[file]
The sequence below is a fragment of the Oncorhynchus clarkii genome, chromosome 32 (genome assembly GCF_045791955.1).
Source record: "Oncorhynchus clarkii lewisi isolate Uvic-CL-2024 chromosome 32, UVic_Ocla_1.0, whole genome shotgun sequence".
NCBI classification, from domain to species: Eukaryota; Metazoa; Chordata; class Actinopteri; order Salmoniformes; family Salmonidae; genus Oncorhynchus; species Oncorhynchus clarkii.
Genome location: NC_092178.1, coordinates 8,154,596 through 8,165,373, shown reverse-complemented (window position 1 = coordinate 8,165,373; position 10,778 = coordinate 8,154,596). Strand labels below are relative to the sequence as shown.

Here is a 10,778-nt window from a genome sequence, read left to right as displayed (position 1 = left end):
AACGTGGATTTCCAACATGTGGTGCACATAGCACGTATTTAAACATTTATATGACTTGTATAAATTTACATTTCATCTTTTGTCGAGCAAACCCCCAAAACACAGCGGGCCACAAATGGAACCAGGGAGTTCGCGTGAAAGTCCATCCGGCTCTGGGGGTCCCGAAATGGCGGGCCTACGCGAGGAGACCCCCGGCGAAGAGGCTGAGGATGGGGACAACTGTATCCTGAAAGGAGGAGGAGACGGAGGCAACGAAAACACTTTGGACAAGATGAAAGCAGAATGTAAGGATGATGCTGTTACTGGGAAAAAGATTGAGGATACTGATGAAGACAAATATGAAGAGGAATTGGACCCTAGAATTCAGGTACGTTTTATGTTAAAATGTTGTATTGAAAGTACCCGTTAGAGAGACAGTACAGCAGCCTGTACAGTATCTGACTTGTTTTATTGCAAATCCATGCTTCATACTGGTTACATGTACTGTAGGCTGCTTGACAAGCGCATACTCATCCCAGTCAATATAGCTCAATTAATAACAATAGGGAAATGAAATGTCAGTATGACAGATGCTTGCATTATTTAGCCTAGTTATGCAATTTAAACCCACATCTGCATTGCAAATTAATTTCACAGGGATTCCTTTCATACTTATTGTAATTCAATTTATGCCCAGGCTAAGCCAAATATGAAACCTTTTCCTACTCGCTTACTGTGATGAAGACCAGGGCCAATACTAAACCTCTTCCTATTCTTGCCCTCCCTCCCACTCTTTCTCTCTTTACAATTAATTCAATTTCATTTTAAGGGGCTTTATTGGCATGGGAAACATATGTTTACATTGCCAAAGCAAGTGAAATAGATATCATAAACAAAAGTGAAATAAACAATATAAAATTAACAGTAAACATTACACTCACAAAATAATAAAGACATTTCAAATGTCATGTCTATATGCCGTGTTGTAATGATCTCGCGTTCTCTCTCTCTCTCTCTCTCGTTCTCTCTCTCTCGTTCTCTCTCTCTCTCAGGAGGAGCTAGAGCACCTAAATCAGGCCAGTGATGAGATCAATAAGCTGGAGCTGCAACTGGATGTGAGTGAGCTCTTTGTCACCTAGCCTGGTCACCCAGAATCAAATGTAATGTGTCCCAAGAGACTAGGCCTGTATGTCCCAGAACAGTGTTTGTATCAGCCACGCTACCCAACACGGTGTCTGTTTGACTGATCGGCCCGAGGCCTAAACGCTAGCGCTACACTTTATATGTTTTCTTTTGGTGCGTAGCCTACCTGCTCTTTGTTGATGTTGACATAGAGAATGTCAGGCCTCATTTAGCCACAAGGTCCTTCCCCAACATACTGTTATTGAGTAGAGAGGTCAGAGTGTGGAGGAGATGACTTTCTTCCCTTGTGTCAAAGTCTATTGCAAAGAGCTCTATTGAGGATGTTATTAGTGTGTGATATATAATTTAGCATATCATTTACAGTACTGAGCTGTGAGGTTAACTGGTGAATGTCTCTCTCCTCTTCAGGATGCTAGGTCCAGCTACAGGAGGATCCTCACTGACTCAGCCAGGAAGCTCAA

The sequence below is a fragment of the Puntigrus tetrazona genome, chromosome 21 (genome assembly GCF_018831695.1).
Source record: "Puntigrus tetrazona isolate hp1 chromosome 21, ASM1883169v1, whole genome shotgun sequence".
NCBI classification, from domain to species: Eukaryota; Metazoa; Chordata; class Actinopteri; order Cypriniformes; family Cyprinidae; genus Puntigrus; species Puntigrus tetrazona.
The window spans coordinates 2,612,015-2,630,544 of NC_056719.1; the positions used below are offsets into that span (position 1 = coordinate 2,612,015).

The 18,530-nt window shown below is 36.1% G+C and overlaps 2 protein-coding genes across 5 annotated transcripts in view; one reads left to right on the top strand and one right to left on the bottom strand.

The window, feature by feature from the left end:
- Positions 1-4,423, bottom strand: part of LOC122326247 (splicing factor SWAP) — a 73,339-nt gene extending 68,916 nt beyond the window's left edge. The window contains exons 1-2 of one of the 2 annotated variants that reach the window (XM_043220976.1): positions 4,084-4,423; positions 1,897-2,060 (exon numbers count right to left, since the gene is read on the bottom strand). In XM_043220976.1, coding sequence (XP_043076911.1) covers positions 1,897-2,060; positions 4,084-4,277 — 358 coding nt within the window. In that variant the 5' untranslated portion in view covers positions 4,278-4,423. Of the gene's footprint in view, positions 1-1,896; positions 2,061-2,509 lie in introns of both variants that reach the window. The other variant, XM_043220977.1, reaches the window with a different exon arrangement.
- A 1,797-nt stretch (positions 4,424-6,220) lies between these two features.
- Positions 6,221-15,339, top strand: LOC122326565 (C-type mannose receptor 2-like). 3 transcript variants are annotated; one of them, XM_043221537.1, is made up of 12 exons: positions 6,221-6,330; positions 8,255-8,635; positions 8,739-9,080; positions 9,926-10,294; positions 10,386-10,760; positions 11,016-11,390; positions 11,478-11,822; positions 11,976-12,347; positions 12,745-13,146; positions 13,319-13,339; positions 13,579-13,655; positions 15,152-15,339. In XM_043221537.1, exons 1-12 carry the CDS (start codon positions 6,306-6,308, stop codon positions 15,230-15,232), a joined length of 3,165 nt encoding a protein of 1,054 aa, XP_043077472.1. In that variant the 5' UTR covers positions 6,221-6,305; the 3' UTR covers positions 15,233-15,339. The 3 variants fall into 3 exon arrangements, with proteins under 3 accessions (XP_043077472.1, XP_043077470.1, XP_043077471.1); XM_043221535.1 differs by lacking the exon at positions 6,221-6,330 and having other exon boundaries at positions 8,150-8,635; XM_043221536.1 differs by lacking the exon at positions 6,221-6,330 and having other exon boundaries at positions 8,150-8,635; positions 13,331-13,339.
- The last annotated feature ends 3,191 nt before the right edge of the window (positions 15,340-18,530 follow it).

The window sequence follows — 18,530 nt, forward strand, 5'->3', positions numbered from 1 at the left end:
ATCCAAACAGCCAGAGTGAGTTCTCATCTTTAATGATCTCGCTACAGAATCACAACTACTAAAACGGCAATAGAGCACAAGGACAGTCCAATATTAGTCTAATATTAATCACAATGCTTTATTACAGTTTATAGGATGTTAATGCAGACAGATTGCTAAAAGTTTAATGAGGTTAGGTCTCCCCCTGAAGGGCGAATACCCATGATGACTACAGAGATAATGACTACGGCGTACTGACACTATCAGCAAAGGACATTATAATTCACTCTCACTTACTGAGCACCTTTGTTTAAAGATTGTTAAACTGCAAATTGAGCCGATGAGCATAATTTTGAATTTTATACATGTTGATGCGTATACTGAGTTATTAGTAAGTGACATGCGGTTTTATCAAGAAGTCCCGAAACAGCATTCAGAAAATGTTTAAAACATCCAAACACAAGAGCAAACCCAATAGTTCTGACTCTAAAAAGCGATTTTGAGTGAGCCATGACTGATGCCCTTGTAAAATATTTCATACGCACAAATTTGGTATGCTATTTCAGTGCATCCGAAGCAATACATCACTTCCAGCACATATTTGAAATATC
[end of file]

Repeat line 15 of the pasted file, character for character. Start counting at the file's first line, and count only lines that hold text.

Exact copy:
- Positions 6,221-15,339, top strand: LOC122326565 (C-type mannose receptor 2-like). 3 transcript variants are annotated; one of them, XM_043221537.1, is made up of 12 exons: positions 6,221-6,330; positions 8,255-8,635; positions 8,739-9,080; positions 9,926-10,294; positions 10,386-10,760; positions 11,016-11,390; positions 11,478-11,822; positions 11,976-12,347; positions 12,745-13,146; positions 13,319-13,339; positions 13,579-13,655; positions 15,152-15,339. In XM_043221537.1, exons 1-12 carry the CDS (start codon positions 6,306-6,308, stop codon positions 15,230-15,232), a joined length of 3,165 nt encoding a protein of 1,054 aa, XP_043077472.1. In that variant the 5' UTR covers positions 6,221-6,305; the 3' UTR covers positions 15,233-15,339. The 3 variants fall into 3 exon arrangements, with proteins under 3 accessions (XP_043077472.1, XP_043077470.1, XP_043077471.1); XM_043221535.1 differs by lacking the exon at positions 6,221-6,330 and having other exon boundaries at positions 8,150-8,635; XM_043221536.1 differs by lacking the exon at positions 6,221-6,330 and having other exon boundaries at positions 8,150-8,635; positions 13,331-13,339.